Transparent surfaces, shelves, cupboards, taps and utensils come together to give a new insight into food production, storage, and the processes that go on in our kitchens. Instead of hiding both the ugly and beautiful sides of food preparation, the Infinity Kitchen exposes all in a way to give more control to the user who can now monitor everything. MVRDV’s design aims to act as a showcase to test the individual elements in the kitchen, visitors to the exhibition will be able to see how, through their invisibility, the entire kitchen catalogue functions.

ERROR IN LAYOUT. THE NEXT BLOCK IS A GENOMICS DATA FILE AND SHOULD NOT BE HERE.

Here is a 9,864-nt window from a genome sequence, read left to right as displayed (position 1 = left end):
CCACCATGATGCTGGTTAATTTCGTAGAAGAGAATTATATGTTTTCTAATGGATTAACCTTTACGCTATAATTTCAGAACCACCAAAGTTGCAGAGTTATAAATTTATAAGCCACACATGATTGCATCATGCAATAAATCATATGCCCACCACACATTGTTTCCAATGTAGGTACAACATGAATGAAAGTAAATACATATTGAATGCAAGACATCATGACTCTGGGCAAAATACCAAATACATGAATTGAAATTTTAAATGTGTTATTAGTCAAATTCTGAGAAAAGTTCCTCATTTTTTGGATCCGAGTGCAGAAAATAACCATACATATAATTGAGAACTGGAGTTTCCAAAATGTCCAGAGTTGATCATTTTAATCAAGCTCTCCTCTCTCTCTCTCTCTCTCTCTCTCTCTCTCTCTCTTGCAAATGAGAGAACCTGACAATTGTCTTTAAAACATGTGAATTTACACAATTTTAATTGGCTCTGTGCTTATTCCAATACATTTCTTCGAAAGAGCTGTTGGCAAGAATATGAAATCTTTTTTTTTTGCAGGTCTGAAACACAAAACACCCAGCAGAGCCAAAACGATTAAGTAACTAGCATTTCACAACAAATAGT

How much food do we have hidden away? How much waste is really been created? Is the kitchen really as clean as we like to think it is? But it also wants to do one main thing, celebrate food and cooking.
“If we imagine everything is transparent clear and clean, doesn’t it mean that the only thing that is colourful and visible is our food,” describes MVRDV co-founder Winy Maas. “Doesn’t it then imply that we are encouraged to love the food, in that way, and that maybe it even becomes more healthy, if not sexy?”